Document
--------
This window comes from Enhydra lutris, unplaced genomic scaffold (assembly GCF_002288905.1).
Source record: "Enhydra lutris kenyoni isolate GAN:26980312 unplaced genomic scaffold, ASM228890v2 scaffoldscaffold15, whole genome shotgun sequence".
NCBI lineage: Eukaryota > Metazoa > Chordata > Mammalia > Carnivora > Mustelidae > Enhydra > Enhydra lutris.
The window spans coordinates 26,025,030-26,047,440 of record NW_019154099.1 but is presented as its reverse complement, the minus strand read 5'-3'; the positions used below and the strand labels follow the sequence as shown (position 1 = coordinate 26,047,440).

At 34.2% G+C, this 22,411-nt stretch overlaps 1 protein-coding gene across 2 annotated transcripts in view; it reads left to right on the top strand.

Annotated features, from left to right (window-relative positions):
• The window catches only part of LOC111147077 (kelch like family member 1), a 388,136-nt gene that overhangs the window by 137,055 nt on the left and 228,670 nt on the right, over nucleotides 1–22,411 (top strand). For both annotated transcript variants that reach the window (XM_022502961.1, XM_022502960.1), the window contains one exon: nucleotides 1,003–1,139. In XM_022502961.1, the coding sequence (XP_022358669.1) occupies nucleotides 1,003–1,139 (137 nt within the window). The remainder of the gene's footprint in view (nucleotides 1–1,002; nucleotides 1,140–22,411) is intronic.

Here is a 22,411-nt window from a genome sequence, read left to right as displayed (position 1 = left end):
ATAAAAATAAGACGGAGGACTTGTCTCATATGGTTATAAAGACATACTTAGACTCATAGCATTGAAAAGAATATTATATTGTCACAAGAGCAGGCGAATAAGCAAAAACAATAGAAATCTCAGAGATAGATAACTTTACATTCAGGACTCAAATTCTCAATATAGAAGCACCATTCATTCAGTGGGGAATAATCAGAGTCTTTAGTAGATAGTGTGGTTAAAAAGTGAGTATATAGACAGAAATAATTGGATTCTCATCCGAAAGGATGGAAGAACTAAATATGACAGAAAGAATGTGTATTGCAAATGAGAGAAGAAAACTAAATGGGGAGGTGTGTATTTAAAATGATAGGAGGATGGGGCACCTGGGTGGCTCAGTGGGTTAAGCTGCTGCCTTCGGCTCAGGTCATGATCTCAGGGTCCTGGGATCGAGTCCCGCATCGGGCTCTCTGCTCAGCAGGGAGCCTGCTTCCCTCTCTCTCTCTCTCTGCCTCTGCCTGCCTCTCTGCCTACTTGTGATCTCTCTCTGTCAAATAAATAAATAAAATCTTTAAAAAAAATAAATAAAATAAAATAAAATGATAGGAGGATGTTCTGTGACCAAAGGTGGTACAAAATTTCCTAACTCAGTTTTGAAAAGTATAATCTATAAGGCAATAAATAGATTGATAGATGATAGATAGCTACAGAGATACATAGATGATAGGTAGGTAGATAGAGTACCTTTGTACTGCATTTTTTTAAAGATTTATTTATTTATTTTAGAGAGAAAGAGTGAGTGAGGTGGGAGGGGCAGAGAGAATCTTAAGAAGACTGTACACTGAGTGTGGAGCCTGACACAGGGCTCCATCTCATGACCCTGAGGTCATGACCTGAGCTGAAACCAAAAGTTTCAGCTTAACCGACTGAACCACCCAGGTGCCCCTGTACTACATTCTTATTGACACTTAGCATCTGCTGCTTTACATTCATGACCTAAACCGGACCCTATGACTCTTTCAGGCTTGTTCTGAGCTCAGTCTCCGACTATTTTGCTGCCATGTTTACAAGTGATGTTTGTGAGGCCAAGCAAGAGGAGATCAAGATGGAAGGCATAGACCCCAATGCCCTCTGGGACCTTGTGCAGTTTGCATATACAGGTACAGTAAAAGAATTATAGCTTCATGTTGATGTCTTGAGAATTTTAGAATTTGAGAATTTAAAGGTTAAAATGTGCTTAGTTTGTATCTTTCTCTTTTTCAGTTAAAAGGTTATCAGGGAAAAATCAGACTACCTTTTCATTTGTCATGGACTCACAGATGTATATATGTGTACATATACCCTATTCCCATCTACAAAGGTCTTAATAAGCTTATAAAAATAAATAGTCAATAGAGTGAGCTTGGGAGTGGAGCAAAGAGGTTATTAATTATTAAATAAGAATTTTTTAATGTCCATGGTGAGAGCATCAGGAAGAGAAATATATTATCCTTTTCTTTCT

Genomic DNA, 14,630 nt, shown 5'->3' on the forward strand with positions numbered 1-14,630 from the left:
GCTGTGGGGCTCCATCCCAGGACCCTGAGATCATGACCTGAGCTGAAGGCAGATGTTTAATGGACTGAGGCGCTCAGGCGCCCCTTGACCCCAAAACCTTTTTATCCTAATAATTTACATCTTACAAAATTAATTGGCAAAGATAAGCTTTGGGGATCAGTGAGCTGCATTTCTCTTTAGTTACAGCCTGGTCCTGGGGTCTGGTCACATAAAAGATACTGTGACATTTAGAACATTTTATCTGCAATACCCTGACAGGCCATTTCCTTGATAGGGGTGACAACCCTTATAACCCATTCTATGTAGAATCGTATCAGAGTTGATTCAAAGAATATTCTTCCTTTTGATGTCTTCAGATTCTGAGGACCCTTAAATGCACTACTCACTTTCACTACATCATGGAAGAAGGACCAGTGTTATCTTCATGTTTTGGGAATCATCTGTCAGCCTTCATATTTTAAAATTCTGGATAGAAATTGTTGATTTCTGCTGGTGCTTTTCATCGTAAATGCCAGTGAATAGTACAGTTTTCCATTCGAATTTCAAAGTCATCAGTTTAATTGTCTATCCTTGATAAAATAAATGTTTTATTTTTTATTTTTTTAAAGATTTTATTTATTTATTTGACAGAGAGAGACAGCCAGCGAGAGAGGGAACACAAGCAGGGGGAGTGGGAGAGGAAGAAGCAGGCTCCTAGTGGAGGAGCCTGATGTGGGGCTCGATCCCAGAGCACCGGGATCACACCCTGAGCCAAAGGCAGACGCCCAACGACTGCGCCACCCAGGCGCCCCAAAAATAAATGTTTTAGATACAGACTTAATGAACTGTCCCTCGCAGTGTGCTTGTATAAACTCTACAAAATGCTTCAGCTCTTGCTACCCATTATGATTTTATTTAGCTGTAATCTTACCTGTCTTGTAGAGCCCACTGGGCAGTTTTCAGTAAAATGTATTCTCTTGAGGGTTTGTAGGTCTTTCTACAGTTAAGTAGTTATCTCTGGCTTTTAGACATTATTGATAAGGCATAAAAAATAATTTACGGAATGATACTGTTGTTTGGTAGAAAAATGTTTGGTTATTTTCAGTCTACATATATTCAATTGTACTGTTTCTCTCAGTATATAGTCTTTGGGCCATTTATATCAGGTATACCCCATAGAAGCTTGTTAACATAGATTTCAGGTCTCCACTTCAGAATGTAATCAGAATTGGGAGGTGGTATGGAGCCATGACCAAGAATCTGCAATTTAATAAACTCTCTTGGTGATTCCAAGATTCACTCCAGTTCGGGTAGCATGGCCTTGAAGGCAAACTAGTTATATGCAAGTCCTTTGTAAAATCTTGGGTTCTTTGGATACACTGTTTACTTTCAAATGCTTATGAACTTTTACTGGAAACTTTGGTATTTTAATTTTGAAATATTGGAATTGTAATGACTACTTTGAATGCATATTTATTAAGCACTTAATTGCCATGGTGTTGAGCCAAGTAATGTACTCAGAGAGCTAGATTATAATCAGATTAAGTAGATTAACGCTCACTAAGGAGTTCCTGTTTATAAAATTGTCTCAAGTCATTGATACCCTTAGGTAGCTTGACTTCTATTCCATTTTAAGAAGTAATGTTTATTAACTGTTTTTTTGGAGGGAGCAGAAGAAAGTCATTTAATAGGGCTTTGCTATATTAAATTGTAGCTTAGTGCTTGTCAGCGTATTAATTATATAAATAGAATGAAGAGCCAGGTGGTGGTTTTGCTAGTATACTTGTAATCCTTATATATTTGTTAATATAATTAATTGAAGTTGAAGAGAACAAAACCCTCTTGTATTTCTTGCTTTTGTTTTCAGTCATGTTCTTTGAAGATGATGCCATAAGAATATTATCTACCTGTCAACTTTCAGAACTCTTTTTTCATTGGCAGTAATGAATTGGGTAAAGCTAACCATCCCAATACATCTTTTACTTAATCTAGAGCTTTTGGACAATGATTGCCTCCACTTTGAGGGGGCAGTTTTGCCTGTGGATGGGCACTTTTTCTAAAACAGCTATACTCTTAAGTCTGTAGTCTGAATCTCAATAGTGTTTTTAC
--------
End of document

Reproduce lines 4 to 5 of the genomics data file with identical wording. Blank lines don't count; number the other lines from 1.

The window spans coordinates 26,025,030-26,047,440 of record NW_019154099.1 but is presented as its reverse complement, the minus strand read 5'-3'; the positions used below and the strand labels follow the sequence as shown (position 1 = coordinate 26,047,440).

At 34.2% G+C, this 22,411-nt stretch overlaps 1 protein-coding gene across 2 annotated transcripts in view; it reads left to right on the top strand.